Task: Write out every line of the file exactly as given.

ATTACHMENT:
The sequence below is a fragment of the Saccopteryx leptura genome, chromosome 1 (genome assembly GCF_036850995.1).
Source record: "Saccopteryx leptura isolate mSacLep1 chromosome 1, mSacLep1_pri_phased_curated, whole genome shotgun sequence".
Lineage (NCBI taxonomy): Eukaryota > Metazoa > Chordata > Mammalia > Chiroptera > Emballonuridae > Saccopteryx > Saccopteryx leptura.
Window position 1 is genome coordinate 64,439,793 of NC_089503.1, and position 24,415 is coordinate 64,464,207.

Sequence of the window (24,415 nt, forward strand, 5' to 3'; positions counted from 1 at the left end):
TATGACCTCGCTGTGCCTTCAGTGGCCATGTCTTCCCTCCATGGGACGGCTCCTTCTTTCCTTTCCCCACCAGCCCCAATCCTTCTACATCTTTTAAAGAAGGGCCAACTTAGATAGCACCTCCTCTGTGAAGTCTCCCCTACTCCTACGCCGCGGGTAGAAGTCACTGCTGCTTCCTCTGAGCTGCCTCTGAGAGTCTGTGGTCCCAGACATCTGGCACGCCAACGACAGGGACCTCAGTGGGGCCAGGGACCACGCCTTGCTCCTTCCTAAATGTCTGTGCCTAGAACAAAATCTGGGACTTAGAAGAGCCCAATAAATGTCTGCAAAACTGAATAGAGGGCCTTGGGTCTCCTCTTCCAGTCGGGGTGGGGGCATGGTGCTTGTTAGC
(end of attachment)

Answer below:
The sequence below is a fragment of the Saccopteryx leptura genome, chromosome 1 (genome assembly GCF_036850995.1).
Source record: "Saccopteryx leptura isolate mSacLep1 chromosome 1, mSacLep1_pri_phased_curated, whole genome shotgun sequence".
Lineage (NCBI taxonomy): Eukaryota > Metazoa > Chordata > Mammalia > Chiroptera > Emballonuridae > Saccopteryx > Saccopteryx leptura.
Window position 1 is genome coordinate 64,439,793 of NC_089503.1, and position 24,415 is coordinate 64,464,207.

Sequence of the window (24,415 nt, forward strand, 5' to 3'; positions counted from 1 at the left end):
TATGACCTCGCTGTGCCTTCAGTGGCCATGTCTTCCCTCCATGGGACGGCTCCTTCTTTCCTTTCCCCACCAGCCCCAATCCTTCTACATCTTTTAAAGAAGGGCCAACTTAGATAGCACCTCCTCTGTGAAGTCTCCCCTACTCCTACGCCGCGGGTAGAAGTCACTGCTGCTTCCTCTGAGCTGCCTCTGAGAGTCTGTGGTCCCAGACATCTGGCACGCCAACGACAGGGACCTCAGTGGGGCCAGGGACCACGCCTTGCTCCTTCCTAAATGTCTGTGCCTAGAACAAAATCTGGGACTTAGAAGAGCCCAATAAATGTCTGCAAAACTGAATAGAGGGCCTTGGGTCTCCTCTTCCAGTCGGGGTGGGGGCATGGTGCTTGTTAGC